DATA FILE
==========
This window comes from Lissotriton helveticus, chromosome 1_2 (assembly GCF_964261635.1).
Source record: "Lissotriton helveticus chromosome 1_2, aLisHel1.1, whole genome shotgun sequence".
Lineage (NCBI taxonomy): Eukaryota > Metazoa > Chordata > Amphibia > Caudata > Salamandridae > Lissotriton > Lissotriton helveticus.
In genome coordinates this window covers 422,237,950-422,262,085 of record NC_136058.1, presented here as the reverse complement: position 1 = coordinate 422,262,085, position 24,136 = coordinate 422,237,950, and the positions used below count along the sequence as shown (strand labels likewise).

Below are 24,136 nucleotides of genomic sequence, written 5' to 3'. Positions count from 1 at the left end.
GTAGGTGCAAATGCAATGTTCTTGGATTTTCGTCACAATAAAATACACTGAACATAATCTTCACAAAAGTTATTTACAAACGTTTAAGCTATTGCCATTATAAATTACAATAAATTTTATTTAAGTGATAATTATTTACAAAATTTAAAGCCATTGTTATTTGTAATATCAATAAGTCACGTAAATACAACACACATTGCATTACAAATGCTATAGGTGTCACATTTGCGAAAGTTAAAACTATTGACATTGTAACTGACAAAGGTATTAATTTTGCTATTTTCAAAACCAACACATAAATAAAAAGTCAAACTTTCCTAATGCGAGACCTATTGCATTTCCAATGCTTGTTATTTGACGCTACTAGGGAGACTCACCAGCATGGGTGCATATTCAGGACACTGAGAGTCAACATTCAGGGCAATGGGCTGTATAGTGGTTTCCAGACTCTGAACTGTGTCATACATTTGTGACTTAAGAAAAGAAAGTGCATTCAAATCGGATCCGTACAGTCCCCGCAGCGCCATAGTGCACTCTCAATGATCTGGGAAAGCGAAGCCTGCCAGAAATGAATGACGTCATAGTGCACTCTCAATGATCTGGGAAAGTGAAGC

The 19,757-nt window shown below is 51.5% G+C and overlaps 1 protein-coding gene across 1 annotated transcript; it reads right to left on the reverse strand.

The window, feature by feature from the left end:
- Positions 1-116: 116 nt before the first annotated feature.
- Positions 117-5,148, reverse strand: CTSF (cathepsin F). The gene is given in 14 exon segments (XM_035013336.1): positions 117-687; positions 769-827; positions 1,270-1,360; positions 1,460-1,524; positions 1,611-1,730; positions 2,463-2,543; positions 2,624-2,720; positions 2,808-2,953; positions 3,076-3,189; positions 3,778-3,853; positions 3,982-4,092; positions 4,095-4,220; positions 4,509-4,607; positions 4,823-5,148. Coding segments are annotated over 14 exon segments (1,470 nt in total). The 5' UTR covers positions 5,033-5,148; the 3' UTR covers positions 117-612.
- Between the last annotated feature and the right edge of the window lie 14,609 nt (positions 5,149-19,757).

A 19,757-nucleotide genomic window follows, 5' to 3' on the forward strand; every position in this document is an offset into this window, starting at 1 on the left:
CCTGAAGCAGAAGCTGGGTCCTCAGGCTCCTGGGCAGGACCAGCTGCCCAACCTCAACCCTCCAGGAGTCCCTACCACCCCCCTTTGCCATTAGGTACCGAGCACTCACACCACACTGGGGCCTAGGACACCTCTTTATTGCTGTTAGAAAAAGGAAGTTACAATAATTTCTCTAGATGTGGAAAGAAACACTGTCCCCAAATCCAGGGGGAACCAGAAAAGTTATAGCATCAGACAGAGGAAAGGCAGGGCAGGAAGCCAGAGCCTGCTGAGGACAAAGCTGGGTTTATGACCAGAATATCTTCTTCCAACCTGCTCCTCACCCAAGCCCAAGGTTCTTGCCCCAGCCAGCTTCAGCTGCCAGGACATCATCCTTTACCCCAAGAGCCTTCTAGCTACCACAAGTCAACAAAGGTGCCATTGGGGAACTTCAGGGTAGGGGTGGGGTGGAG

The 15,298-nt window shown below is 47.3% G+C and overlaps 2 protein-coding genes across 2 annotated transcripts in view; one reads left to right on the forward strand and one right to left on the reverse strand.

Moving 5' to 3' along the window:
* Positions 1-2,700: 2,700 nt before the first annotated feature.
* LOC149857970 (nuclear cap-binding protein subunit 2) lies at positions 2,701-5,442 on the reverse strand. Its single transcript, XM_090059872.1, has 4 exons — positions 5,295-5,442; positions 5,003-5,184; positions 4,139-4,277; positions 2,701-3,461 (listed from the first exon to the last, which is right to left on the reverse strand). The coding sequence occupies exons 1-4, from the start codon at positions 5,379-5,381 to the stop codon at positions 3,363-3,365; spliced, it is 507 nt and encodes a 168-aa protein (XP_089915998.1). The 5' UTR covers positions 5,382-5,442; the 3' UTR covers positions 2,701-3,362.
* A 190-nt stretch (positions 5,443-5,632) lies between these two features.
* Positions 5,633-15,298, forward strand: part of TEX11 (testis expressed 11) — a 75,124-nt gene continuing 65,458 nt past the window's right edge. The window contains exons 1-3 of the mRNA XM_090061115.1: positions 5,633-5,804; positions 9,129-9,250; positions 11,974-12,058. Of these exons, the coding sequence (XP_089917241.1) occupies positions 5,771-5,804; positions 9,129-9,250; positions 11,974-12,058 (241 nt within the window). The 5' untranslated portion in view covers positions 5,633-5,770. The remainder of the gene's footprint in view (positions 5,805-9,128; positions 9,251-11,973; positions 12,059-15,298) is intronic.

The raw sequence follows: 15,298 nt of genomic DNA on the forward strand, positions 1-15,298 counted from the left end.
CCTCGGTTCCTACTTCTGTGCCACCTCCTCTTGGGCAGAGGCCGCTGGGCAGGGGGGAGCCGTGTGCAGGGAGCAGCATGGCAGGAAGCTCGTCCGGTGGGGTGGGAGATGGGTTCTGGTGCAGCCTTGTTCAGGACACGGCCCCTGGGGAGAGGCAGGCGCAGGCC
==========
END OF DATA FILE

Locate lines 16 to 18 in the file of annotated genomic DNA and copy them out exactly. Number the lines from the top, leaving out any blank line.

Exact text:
* Positions 1-2,700: 2,700 nt before the first annotated feature.
* LOC149857970 (nuclear cap-binding protein subunit 2) lies at positions 2,701-5,442 on the reverse strand. Its single transcript, XM_090059872.1, has 4 exons — positions 5,295-5,442; positions 5,003-5,184; positions 4,139-4,277; positions 2,701-3,461 (listed from the first exon to the last, which is right to left on the reverse strand). The coding sequence occupies exons 1-4, from the start codon at positions 5,379-5,381 to the stop codon at positions 3,363-3,365; spliced, it is 507 nt and encodes a 168-aa protein (XP_089915998.1). The 5' UTR covers positions 5,382-5,442; the 3' UTR covers positions 2,701-3,362.
* A 190-nt stretch (positions 5,443-5,632) lies between these two features.